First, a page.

Jill S. Becker
Mont Andrew Phelps
Argued June 2, 2014
Civil action commenced in the Middlesex Division of the Probate and Family Court Department on August 2, 2012.
A motion to dismiss was heard by Dorothy M. Gibson, J., and a motion to alter or amend judgment was considered by her.
Order denying motion to amend judgment affirmed.
Jill S. Becker, pro se.
Brian P. Heneghan for the defendant.
Present: Green, Trainor, & Grainger, JJ.
The parties, formerly married, raise an interpretive question of first impression under a provision of the Alimony Reform Act of 2011, G. L. c. 208, § 49( a ).
The facts are uncontested. After eight years of
marriage the parties divorced on November 9, 2010. The parties entered into a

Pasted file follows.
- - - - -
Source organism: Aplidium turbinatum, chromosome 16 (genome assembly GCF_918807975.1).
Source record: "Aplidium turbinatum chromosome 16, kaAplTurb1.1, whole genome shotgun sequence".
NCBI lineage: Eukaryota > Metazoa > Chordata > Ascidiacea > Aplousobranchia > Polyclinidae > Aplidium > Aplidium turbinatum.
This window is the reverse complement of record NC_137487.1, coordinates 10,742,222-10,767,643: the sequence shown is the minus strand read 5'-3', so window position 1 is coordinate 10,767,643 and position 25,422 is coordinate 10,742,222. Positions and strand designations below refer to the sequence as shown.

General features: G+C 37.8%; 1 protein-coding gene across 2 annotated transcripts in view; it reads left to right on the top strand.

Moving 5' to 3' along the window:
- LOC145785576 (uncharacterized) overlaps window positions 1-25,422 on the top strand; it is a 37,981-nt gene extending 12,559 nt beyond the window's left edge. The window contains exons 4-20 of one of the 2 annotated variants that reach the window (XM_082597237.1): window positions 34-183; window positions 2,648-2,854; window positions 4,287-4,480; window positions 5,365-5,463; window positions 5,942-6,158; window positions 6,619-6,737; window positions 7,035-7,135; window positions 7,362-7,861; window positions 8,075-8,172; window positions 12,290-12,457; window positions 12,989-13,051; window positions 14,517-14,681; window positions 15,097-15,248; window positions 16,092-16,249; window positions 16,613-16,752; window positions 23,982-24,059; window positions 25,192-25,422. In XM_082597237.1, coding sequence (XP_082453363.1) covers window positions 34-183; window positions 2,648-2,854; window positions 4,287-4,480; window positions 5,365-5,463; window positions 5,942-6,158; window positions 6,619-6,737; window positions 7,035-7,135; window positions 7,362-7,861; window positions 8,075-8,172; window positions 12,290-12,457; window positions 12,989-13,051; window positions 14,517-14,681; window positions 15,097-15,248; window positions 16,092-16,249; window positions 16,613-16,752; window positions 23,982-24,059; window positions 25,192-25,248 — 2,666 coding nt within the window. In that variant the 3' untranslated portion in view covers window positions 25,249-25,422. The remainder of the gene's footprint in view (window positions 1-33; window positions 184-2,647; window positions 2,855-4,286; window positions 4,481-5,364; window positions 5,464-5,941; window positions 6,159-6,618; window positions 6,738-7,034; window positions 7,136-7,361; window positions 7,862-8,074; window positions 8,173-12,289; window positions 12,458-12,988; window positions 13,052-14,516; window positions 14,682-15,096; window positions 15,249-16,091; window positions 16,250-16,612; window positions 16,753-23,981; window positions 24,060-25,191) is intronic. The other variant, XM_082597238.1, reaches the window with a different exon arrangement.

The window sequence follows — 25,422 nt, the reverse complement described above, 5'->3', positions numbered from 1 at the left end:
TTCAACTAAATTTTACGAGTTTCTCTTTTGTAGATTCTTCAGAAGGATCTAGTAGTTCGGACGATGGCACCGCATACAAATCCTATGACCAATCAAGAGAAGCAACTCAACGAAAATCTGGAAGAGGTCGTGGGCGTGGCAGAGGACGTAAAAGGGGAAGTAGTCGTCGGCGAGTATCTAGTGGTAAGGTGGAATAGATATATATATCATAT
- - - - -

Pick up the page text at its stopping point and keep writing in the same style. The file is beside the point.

separation agreement addressing various topics, including the division of
marital assets, payment of the expenses of medical insurance and education for
the couple's children, and the parties' respective obligations to maintain life
insurance. Germane to the issue raised on appeal, the parties also stipulated to
two lump sum payments of $500,000 in lieu of periodic alimony payments. The
payments were due to be paid by the wife
to the husband on or before December 1, 2013, and on or before December 1, 2018. Unpaid amounts were subject to a four percent annual interest payment commencing December 1, 2011. These annual payments were terminable upon the death of either party or upon the payment in full of the two lump sums, whichever occurred earlier. The agreement was incorporated into the judgment of divorce, specifically provided that it would survive the judgment, and contained no other provision for termination of these enumerated obligations.
The husband remarried in June of 2012, after the first four percent annual payment was made. Shortly thereafter the wife filed a complaint for declaratory relief in the Probate and Family Court asserting that all alimony obligations " were terminated by operation of law." She appeals from the dismissal of her complaint and the subsequent denial of her ...